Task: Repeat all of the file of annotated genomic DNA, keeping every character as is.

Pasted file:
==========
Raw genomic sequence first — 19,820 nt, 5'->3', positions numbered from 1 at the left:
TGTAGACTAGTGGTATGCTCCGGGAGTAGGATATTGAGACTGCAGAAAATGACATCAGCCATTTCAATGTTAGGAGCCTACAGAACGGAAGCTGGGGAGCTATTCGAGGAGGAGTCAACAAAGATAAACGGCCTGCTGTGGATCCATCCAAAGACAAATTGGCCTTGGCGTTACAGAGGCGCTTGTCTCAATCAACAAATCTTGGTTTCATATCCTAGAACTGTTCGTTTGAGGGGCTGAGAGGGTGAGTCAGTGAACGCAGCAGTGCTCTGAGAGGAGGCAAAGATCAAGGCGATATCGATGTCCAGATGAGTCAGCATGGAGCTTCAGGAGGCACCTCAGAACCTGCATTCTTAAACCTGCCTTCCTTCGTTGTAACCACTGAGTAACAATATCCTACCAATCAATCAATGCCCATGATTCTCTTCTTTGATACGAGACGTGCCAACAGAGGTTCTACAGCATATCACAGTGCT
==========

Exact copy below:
Raw genomic sequence first — 19,820 nt, 5'->3', positions numbered from 1 at the left:
TGTAGACTAGTGGTATGCTCCGGGAGTAGGATATTGAGACTGCAGAAAATGACATCAGCCATTTCAATGTTAGGAGCCTACAGAACGGAAGCTGGGGAGCTATTCGAGGAGGAGTCAACAAAGATAAACGGCCTGCTGTGGATCCATCCAAAGACAAATTGGCCTTGGCGTTACAGAGGCGCTTGTCTCAATCAACAAATCTTGGTTTCATATCCTAGAACTGTTCGTTTGAGGGGCTGAGAGGGTGAGTCAGTGAACGCAGCAGTGCTCTGAGAGGAGGCAAAGATCAAGGCGATATCGATGTCCAGATGAGTCAGCATGGAGCTTCAGGAGGCACCTCAGAACCTGCATTCTTAAACCTGCCTTCCTTCGTTGTAACCACTGAGTAACAATATCCTACCAATCAATCAATGCCCATGATTCTCTTCTTTGATACGAGACGTGCCAACAGAGGTTCTACAGCATATCACAGTGCT